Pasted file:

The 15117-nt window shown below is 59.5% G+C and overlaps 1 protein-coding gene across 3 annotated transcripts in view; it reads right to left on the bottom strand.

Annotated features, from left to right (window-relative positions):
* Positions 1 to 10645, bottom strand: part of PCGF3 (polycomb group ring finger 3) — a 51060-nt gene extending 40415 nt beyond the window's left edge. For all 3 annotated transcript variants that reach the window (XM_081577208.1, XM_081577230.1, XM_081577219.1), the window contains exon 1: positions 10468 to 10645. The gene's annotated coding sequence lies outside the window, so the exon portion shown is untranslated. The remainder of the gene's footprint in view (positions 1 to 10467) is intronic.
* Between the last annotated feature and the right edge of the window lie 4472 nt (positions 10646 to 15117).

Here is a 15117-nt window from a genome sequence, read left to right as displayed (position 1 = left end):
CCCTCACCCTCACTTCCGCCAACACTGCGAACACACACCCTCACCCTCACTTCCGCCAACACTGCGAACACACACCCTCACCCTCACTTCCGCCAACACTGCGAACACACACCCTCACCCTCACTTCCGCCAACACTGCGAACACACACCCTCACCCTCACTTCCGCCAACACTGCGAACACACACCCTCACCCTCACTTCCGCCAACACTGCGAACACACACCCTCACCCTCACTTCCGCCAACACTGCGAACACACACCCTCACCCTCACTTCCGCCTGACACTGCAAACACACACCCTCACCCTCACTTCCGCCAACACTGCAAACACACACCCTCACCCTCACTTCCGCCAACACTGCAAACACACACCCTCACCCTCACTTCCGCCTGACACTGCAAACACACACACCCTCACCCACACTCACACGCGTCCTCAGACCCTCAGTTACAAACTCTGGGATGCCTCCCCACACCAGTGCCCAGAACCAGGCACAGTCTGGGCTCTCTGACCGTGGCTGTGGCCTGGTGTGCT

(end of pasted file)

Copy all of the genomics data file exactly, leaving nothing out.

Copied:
The 15117-nt window shown below is 59.5% G+C and overlaps 1 protein-coding gene across 3 annotated transcripts in view; it reads right to left on the bottom strand.

Annotated features, from left to right (window-relative positions):
* Positions 1 to 10645, bottom strand: part of PCGF3 (polycomb group ring finger 3) — a 51060-nt gene extending 40415 nt beyond the window's left edge. For all 3 annotated transcript variants that reach the window (XM_081577208.1, XM_081577230.1, XM_081577219.1), the window contains exon 1: positions 10468 to 10645. The gene's annotated coding sequence lies outside the window, so the exon portion shown is untranslated. The remainder of the gene's footprint in view (positions 1 to 10467) is intronic.
* Between the last annotated feature and the right edge of the window lie 4472 nt (positions 10646 to 15117).

Here is a 15117-nt window from a genome sequence, read left to right as displayed (position 1 = left end):
CCCTCACCCTCACTTCCGCCAACACTGCGAACACACACCCTCACCCTCACTTCCGCCAACACTGCGAACACACACCCTCACCCTCACTTCCGCCAACACTGCGAACACACACCCTCACCCTCACTTCCGCCAACACTGCGAACACACACCCTCACCCTCACTTCCGCCAACACTGCGAACACACACCCTCACCCTCACTTCCGCCAACACTGCGAACACACACCCTCACCCTCACTTCCGCCAACACTGCGAACACACACCCTCACCCTCACTTCCGCCTGACACTGCAAACACACACCCTCACCCTCACTTCCGCCAACACTGCAAACACACACCCTCACCCTCACTTCCGCCAACACTGCAAACACACACCCTCACCCTCACTTCCGCCTGACACTGCAAACACACACACCCTCACCCACACTCACACGCGTCCTCAGACCCTCAGTTACAAACTCTGGGATGCCTCCCCACACCAGTGCCCAGAACCAGGCACAGTCTGGGCTCTCTGACCGTGGCTGTGGCCTGGTGTGCT